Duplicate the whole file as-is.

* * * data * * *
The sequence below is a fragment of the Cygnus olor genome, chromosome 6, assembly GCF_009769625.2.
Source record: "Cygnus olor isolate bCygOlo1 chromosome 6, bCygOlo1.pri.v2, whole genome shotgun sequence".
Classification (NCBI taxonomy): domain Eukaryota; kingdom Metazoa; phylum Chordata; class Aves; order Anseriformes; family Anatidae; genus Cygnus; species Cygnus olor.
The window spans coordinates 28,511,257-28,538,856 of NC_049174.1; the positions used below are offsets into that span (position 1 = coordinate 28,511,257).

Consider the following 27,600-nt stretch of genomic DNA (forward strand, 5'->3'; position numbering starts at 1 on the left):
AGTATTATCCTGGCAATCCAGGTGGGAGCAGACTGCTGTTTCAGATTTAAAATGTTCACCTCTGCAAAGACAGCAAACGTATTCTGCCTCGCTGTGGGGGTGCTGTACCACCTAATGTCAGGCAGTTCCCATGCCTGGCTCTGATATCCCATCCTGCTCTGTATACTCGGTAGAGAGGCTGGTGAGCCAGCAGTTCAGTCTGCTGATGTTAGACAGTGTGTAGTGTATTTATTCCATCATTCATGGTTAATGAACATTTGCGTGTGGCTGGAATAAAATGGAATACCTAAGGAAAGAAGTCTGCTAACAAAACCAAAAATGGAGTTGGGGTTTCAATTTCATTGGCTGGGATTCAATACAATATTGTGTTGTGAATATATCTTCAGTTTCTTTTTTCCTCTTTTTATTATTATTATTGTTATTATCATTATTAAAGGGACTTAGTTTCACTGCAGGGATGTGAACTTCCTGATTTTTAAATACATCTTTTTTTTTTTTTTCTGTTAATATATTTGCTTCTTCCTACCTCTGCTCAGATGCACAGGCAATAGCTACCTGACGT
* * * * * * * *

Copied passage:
The sequence below is a fragment of the Cygnus olor genome, chromosome 6, assembly GCF_009769625.2.
Source record: "Cygnus olor isolate bCygOlo1 chromosome 6, bCygOlo1.pri.v2, whole genome shotgun sequence".
Classification (NCBI taxonomy): domain Eukaryota; kingdom Metazoa; phylum Chordata; class Aves; order Anseriformes; family Anatidae; genus Cygnus; species Cygnus olor.
The window spans coordinates 28,511,257-28,538,856 of NC_049174.1; the positions used below are offsets into that span (position 1 = coordinate 28,511,257).

Consider the following 27,600-nt stretch of genomic DNA (forward strand, 5'->3'; position numbering starts at 1 on the left):
AGTATTATCCTGGCAATCCAGGTGGGAGCAGACTGCTGTTTCAGATTTAAAATGTTCACCTCTGCAAAGACAGCAAACGTATTCTGCCTCGCTGTGGGGGTGCTGTACCACCTAATGTCAGGCAGTTCCCATGCCTGGCTCTGATATCCCATCCTGCTCTGTATACTCGGTAGAGAGGCTGGTGAGCCAGCAGTTCAGTCTGCTGATGTTAGACAGTGTGTAGTGTATTTATTCCATCATTCATGGTTAATGAACATTTGCGTGTGGCTGGAATAAAATGGAATACCTAAGGAAAGAAGTCTGCTAACAAAACCAAAAATGGAGTTGGGGTTTCAATTTCATTGGCTGGGATTCAATACAATATTGTGTTGTGAATATATCTTCAGTTTCTTTTTTCCTCTTTTTATTATTATTATTGTTATTATCATTATTAAAGGGACTTAGTTTCACTGCAGGGATGTGAACTTCCTGATTTTTAAATACATCTTTTTTTTTTTTTTCTGTTAATATATTTGCTTCTTCCTACCTCTGCTCAGATGCACAGGCAATAGCTACCTGACGT